Nonvascular plants, or Bryophytes, are known as gametophyte dominant plants. They are defined as those plants that do not have any vascular tissue which transports water and nutrients to the other parts of the plant body. Or in other words, they do not have any xylem or phloem. They include plants like mosses, hornworts, and liverworts. Since there are no differentiated tissues, they are low-lying plants normally found in wet habitats.
Nonvascular Plants Reproduction
Nonvascular plants alternate between the asexual and sexual stages within their life cycles. This is called “Alternation of Generations”, or Metagenesis of Heterogenesis.
Sexual Reproduction is brought about by the production of male and female gametes and is known as the gametophyte life cycle phase.
Asexual Reproduction is brought about by the production of spores and is known as the sporophyte phase.
Another important characteristic is the male sperms of nonvascular plants have two flagella for movement. The gametophyte stage looks like a leafy green growth attached to some moist substrate. The production of spores characterizes the sporophyte stage. The sporophyte protrudes from the body of the gametophyte and looks like a long stalk having a cap at the top end and containing the spores.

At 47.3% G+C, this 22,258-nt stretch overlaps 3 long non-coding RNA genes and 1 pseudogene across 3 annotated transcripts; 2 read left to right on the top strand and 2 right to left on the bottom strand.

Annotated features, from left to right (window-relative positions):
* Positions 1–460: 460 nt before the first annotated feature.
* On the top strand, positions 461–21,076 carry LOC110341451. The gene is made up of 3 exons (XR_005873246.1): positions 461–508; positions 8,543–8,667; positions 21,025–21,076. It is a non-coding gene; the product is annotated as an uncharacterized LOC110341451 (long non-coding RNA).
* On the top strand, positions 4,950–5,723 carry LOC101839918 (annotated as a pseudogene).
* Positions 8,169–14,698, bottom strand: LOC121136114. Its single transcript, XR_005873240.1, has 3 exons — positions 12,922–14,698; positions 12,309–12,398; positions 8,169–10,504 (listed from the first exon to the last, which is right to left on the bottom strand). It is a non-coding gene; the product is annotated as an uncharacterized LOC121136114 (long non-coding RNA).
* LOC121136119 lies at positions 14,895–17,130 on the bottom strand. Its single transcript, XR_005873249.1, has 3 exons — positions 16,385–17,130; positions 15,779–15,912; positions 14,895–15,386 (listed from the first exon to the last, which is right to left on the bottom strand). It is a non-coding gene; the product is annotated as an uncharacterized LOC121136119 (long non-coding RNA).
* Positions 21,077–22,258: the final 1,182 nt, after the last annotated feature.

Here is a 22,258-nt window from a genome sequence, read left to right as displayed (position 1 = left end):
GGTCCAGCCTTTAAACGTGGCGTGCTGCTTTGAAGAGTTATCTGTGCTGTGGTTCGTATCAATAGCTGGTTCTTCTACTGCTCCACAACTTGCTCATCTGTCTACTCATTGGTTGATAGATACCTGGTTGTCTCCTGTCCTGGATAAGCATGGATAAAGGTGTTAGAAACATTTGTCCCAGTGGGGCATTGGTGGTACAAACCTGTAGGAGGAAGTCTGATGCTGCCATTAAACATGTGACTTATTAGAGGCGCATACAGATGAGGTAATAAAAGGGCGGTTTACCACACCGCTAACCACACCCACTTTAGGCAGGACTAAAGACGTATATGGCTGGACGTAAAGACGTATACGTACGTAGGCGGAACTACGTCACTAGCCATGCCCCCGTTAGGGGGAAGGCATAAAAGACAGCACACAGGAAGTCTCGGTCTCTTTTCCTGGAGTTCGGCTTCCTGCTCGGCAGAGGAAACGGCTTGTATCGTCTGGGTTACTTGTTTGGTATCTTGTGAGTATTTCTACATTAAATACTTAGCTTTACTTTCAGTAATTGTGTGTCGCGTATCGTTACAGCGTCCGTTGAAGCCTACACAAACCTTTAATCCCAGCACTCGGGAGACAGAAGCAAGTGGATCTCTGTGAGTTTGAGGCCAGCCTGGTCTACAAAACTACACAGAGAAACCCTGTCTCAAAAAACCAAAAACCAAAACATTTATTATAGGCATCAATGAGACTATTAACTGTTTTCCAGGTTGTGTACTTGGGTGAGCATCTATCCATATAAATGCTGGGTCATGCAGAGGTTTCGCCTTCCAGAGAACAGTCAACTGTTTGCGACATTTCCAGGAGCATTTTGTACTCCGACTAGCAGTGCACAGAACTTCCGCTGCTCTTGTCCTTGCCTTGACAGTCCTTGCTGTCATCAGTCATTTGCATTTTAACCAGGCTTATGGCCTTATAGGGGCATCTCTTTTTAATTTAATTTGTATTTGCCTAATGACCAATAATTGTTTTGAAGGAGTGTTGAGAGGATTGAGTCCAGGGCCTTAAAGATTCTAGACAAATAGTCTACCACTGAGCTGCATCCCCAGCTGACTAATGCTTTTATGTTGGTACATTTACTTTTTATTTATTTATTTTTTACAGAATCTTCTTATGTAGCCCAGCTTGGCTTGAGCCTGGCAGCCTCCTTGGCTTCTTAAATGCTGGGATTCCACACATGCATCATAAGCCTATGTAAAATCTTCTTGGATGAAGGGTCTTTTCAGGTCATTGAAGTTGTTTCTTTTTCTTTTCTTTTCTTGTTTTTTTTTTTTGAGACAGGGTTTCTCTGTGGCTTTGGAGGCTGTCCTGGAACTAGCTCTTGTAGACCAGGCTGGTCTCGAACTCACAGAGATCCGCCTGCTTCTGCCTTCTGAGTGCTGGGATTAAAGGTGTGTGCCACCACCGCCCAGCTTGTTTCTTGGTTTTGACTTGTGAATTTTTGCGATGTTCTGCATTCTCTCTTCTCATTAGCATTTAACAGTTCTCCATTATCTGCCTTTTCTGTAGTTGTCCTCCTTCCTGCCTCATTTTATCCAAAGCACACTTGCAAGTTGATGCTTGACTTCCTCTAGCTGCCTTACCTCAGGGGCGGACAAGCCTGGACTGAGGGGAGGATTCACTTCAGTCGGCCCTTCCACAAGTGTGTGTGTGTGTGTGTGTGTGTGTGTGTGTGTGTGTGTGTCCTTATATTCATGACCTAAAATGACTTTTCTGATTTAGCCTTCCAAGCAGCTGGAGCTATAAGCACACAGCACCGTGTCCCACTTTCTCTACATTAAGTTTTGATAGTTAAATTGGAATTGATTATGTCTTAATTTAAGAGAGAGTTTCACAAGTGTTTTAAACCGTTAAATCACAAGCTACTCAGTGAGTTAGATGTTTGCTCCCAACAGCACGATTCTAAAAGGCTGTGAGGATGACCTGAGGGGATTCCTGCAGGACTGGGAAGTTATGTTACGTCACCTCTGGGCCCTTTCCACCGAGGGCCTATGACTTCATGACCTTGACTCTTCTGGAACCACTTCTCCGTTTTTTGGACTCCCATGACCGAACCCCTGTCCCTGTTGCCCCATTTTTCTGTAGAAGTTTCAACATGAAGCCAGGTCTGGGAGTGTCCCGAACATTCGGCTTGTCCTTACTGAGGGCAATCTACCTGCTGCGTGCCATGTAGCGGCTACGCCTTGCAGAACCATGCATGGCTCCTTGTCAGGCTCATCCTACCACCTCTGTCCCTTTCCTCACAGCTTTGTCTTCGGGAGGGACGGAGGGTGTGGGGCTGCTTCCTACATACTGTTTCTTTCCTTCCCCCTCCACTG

The green gametophyte is the site of photosynthesis, and so the sporophyte is totally dependent upon the gametophyte for its growth and nutrition. Hence the gametophyte life cycle is the dominant phase in the entire life cycle of nonvascular plants. Until a suitable condition arises, the sporophyte generation is not initiated.
Nonvascular Plant Life Cycle
There is an alternation of two generations in the moss life cycle: the Gametophyte and the Sporophyte.
Starting with the Sporophyte Phase, the plant’s diploid sporophytes produce haploid spores which are contained within capsules present at the tips of long stalk-like structures called Seta. Such spores contain cells capable of undergoing meiosis, the process by which the genetic material within the spores gets divided. Hence, the spores created by the sporophyte are haploid.
The capsules only open up when a lid-like structure called the Operculum degenerates. The spores are then released from the capsules into the surrounding environment upon maturation. The wind scatters them, and when they settle on a suitable substratum with ideal amounts of moisture and sunlight, they germinate and develop into branched filamentous structures called Protonema, which develop into the gametophores.
A Gametophore appears as a leafy plant-like structure that later matures into a Gametophyte. Gametophytes are either male or female structures depending on their sex organs. Antheridia are the male sex organs that produce the sperms, and Archegonia are the female sex organs that produce the eggs.
Both the sperms and eggs are called gametes and are haploid, which means they contain only one set of DNA. The gametes are produced by mitosis. The sperms swim towards the egg in wet conditions and fertilize it to give rise to the diploid Zygote. The zygote then develops and matures into a sporophyte, and the cycle repeats.
While all nonvascular plants reproduce by the sporophyte gametophyte life cycle, liverworts can also reproduce by fragmentation.